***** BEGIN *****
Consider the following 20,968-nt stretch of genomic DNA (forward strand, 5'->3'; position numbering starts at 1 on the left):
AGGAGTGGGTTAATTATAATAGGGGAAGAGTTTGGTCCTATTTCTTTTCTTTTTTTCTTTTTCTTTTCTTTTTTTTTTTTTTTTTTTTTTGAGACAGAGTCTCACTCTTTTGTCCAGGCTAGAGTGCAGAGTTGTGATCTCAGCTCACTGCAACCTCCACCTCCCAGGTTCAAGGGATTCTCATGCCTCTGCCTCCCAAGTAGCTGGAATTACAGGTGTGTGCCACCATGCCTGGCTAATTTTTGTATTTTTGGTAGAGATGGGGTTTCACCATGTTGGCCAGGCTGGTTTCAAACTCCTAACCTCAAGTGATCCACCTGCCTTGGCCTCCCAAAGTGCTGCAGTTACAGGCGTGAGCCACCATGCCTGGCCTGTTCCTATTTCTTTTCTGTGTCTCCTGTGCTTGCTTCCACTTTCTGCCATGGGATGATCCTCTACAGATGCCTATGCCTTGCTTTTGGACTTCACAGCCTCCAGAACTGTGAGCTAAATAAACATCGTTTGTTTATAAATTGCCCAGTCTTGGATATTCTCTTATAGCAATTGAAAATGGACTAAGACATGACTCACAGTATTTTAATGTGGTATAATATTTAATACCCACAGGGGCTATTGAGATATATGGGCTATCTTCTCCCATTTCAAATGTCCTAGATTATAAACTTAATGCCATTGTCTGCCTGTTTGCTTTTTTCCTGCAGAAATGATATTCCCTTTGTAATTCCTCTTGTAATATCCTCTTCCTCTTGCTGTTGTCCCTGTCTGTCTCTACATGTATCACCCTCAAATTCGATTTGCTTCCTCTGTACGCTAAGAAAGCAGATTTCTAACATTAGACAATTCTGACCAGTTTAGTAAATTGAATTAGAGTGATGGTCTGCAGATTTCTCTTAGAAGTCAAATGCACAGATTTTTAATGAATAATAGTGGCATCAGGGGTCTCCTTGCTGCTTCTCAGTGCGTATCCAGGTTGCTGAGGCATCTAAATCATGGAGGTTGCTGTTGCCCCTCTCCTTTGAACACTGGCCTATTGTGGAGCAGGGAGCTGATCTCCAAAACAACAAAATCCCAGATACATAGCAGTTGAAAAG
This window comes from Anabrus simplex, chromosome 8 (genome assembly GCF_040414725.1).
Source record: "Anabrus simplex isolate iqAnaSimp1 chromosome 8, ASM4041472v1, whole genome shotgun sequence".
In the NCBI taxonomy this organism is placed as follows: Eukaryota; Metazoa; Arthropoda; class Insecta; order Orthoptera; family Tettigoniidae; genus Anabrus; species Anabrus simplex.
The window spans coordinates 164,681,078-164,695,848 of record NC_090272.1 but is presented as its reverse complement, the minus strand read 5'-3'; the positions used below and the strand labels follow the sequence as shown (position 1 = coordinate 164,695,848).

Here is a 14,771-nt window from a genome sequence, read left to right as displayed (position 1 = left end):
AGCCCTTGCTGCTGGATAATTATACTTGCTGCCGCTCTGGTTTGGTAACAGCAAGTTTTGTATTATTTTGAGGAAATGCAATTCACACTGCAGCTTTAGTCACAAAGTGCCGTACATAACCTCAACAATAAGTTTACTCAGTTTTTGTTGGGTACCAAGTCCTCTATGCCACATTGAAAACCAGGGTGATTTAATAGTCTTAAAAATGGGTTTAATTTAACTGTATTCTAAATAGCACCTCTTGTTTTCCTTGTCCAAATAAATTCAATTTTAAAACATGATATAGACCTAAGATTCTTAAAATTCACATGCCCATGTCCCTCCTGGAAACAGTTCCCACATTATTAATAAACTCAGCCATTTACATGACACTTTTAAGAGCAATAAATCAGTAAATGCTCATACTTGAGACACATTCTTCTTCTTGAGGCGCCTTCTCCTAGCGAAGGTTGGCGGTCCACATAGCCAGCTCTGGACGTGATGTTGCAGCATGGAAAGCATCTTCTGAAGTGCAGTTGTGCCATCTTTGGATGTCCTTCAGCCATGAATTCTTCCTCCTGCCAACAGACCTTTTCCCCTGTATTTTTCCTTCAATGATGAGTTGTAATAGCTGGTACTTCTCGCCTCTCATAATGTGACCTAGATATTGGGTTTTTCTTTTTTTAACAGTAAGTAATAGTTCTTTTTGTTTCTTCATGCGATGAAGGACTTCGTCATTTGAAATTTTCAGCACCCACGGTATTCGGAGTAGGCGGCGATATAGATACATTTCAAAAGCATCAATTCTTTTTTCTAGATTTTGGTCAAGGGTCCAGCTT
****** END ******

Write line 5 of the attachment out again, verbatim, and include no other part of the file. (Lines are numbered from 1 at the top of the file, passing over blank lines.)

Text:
In the NCBI taxonomy this organism is placed as follows: Eukaryota; Metazoa; Arthropoda; class Insecta; order Orthoptera; family Tettigoniidae; genus Anabrus; species Anabrus simplex.